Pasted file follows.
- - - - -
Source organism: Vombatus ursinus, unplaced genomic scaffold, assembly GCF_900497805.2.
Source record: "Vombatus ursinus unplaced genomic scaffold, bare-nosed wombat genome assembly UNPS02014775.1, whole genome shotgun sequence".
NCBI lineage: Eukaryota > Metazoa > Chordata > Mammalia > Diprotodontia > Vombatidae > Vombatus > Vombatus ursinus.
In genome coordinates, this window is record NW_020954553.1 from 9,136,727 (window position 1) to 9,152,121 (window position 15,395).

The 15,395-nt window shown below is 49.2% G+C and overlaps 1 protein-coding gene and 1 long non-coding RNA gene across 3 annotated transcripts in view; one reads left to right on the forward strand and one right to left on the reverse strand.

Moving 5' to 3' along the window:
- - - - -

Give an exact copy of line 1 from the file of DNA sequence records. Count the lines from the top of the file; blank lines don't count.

Source organism: Vombatus ursinus, unplaced genomic scaffold, assembly GCF_900497805.2.